Wednesday, October 25, 2006

Case Law Development: Sufficiency of Evidence of Child's Objection to Adoption

When courts give older child the right to object to adoption, what evidence provides sufficient proof of an objection?  The California Court of Appeals explored the difference between a child's objection and mere statements of preference in affriming termination of a mother's rights to her 16-year-old son. 

California law permits the court to find termination of parental rights detrimental to a child if a child 12 years of age or older objects to termination of parental rights. The law requires the  juvenile court to consider the child's wishes, to the extent that they are ascertainable, though the evidence need not be in the form of direct testimony at the parental rights termination hearing, as the child's wishes, attachment and feelings may also appear in an agency's reports.

In this case, the court concluded that the evidence was insufficient to demonstrate son's unequivocal objection to the termination of parental rights:

He instead repeatedly asserted his preference for adoption. [Son] testified he felt comfortable living with his aunt and uncle and had known them since he was a child. When asked if he wanted to be adopted, he replied "[y]es." In response to the question, "Would you want to be adopted if ... you couldn't ever see your mom again?" he replied no and stated he would like to see [Mother] again. ... He explained he was "okay" with the idea of living with his aunt and uncle until he was an adult because they made him feel safe. He further expressed wanting his sister to live with him and hoped she would be adopted by his relatives. Moreover, the Agency's reports showed that throughout the dependency, [Son] wanted to be adopted by his relatives. [He] described his caregivers as his second parents. When the social worker asked him where he wanted to live, he stated he wanted to live with his aunt and uncle. He further said he was willing to be adopted by them.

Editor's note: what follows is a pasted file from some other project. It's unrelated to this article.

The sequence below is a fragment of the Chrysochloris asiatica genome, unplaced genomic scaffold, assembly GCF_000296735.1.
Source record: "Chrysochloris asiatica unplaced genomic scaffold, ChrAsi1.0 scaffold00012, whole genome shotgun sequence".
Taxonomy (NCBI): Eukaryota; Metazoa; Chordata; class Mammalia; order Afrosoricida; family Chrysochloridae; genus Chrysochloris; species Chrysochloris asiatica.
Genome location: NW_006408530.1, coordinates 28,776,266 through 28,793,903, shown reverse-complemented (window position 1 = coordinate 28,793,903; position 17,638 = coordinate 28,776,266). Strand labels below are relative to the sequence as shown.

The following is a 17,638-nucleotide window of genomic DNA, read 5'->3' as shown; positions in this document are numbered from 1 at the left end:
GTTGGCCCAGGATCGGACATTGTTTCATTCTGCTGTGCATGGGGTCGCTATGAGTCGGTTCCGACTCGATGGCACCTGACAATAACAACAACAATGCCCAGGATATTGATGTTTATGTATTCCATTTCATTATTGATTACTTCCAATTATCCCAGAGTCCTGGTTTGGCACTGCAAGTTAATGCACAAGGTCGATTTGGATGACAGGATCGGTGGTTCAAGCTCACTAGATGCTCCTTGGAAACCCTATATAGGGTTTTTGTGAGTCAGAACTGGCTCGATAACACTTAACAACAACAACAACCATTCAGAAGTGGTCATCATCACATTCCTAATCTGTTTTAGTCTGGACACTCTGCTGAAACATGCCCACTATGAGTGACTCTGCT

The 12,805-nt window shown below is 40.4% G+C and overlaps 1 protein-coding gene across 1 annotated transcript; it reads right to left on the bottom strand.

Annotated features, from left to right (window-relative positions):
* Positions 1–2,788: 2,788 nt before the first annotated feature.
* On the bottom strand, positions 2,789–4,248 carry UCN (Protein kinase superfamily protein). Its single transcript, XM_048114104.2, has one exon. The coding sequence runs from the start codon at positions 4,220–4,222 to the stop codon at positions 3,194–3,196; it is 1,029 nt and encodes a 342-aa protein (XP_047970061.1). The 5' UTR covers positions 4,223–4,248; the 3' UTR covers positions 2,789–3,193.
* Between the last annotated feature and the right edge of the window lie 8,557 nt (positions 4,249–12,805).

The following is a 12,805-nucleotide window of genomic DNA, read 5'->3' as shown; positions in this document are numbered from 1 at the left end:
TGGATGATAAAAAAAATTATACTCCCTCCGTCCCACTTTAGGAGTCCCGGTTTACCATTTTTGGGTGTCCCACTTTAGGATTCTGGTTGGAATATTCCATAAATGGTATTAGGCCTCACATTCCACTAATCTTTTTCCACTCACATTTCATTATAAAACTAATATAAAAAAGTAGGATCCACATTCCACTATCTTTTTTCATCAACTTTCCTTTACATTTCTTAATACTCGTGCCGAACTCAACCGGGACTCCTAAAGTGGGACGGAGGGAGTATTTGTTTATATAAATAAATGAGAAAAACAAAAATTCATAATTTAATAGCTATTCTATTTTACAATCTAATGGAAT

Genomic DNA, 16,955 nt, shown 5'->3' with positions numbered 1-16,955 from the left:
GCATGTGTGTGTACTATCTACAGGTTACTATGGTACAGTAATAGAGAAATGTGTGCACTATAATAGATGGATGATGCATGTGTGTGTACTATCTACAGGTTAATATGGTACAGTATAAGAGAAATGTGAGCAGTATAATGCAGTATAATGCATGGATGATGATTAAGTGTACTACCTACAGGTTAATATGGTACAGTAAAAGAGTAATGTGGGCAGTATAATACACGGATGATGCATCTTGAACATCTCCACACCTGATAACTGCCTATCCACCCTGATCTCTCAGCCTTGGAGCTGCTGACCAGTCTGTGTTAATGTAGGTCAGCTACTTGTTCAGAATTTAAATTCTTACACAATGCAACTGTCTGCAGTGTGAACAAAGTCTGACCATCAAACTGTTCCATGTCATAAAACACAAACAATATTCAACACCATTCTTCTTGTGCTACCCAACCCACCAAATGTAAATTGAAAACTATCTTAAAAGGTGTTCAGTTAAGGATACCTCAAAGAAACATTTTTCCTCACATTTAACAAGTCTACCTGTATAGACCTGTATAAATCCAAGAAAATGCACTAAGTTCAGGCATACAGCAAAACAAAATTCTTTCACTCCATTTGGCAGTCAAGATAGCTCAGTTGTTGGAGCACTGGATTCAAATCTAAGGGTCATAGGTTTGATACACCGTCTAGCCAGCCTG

The court concluded that these statement were not objections but, instead, "the statements appear to reveal an internal conflict between his hope to be adopted and live in a stable and loving environment, and his hope to see [Mother] again."   The court reaffirmed the standard of best interests of the child as ultimately governing the determination of whether a parent's rights should be terminated.

In re Christopher L, 2006 Cal. App. LEXIS 1608 (October 16, 2006)
Opinion on the web (last visited October 24, 2006 bgf)

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